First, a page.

Rex Lee, apac general manager, asus (systems sales group).
PC now deals
tasks, and it is the
PC market that
continues to see
How would you describe the current state of the PC market in Asia?
Emerging markets in Asia have seen good year-on-year growth, even if there have been recent signs of decline. There is really a huge amount of untapped potential in these markets. We are also seeing changes in how consumers are using PCs. PCs had a lot of functions before, where we used them to do everything from productivity-related tasks to gaming and watching videos.
However, with the rise of new form factors like tablets, ultrabooks, and 2-in-1 hybrids, we now consume our entertainment on these devices. The traditional PC now deals primarily with productivity tasks, and it is the high-end gaming PC market that continues to see growth. Because of the proliferation of so many different devices, we are essentially seeing a divergence of various functions.
What do you make of the trend toward smaller and more powerful PCs through innovations like external GPU enclosures?
As technology advances, we will inevitably see more compact form factors. However, we may not see the combination of compact notebooks and external graphics enclosures replace gaming desktops for mainstream users. One way of looking at this is to think about the three-spindle design – internal hard drive, optical drive, and ﬂoppy drive – on older laptops. This eventually evolved into the two-spindle design with the removal of ﬂoppy drives, and now most notebooks only have a built-in SSD.
But in the transition period, there were people who still preferred to have an integrated ODD because they found it cumbersome to have to connect an external drive. Similarly, users may ﬁnd it inconvenient to have to hook up a graphics dock, so it will probably not catch on just yet.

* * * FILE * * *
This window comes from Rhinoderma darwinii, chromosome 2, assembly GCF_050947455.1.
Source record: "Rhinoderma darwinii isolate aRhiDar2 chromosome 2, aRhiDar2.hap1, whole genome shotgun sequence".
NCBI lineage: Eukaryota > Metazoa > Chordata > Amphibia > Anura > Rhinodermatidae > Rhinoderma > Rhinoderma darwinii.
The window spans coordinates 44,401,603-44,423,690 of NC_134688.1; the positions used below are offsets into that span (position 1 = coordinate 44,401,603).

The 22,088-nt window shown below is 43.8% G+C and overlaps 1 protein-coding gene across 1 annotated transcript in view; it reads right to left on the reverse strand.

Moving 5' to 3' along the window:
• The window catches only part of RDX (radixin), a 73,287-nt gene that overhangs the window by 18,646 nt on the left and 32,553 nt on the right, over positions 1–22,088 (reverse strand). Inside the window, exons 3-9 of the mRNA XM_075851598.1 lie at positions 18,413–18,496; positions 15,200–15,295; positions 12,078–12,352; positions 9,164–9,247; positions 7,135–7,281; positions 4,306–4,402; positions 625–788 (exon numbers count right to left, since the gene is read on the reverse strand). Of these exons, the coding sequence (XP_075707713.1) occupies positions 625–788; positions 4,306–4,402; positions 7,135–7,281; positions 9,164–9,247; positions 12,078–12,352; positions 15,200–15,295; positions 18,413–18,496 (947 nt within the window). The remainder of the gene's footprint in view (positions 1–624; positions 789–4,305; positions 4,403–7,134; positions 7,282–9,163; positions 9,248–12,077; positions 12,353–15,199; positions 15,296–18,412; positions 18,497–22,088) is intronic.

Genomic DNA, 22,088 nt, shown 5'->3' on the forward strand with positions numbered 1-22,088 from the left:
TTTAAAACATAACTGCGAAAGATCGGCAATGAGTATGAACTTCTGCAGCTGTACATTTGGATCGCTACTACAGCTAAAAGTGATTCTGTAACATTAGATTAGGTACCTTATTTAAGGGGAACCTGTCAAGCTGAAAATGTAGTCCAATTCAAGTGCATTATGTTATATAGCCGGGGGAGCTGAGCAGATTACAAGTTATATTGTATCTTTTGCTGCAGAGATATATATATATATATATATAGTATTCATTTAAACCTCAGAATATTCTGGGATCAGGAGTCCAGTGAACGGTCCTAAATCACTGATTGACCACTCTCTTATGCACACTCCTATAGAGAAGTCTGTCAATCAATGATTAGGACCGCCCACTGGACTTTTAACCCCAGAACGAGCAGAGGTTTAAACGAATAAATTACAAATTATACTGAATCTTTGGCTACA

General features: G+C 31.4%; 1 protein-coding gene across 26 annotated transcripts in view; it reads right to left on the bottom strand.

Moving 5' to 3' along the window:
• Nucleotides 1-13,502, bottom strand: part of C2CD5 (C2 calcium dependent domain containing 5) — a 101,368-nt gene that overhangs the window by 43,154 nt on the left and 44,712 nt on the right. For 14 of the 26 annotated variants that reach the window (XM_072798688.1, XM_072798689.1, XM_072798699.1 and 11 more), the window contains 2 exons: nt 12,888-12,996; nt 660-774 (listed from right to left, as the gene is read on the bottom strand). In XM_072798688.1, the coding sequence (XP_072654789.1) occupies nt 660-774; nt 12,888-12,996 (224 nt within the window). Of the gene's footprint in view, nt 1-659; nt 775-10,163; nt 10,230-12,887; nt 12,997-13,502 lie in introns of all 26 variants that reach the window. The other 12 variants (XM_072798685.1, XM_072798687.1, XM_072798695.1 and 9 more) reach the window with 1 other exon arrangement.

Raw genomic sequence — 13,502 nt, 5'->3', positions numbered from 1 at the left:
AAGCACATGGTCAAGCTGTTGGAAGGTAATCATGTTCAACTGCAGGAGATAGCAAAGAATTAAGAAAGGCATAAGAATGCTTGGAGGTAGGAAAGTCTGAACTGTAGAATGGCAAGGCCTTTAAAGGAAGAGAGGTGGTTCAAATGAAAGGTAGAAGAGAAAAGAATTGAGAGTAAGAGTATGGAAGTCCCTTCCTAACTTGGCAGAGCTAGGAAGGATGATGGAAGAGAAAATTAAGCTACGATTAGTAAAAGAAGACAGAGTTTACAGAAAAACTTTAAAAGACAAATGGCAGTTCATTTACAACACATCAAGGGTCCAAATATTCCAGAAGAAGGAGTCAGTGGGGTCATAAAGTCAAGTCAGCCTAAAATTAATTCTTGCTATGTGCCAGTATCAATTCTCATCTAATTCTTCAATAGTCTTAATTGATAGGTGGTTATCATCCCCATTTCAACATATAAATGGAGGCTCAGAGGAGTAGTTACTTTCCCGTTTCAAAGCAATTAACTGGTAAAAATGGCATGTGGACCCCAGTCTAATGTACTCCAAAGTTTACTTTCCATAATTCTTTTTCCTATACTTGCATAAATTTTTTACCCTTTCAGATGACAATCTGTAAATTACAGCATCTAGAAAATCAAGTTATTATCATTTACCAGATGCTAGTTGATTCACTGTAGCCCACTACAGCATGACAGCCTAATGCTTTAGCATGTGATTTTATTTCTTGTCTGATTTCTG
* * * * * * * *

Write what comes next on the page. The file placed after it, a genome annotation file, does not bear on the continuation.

Do you see desktops and traditional PC form factors being replaced by the likes of 2-in-1 hybrid devices?
I believe productivity requirements will ensure that there is still demand for more conventional PCs with full-sized keyboards and the like. More and more novel form factors will deﬁnitely be introduced over the years, but for now at least, there is no replacing the PC for productivity applications.
How does ASUS keep up in a competitive market?
As a technology company, we were previously very focused on hardware speciﬁcations. But as design became more important to consumers, we adopted what we call a “design-syncing” process where we focus on ﬁnding a balance between speciﬁcations, design, and price. One example of this would be our ZenBook notebooks. Now, we work with the overall end-user experience in mind as we try to create products that take into consideration different aspects of the user’s decision-making process. We also have the beneﬁt of an immensely passionate engineering team that constantly strives to innovate.
Is there something about the Asian market that has allowed ASUS to enjoy such a strong position?
Southeast Asia, and the greater Asia region in general, has a very different retail channel structure from, say, the US and Australia. In those countries, major retailers like Best Buy and JB Hi-Fi dominate the market. On the other hand, this is not the case in Asia and smaller resellers have more room to operate. This means that we have more retail channels through which to showcase our products and also makes it a lot easier to differentiate ourselves from other brands. That’s because big retailers can normally dictate what products to display, but we have greater freedom to decide when it comes to independent resellers. In a word, Asia is paradise for us!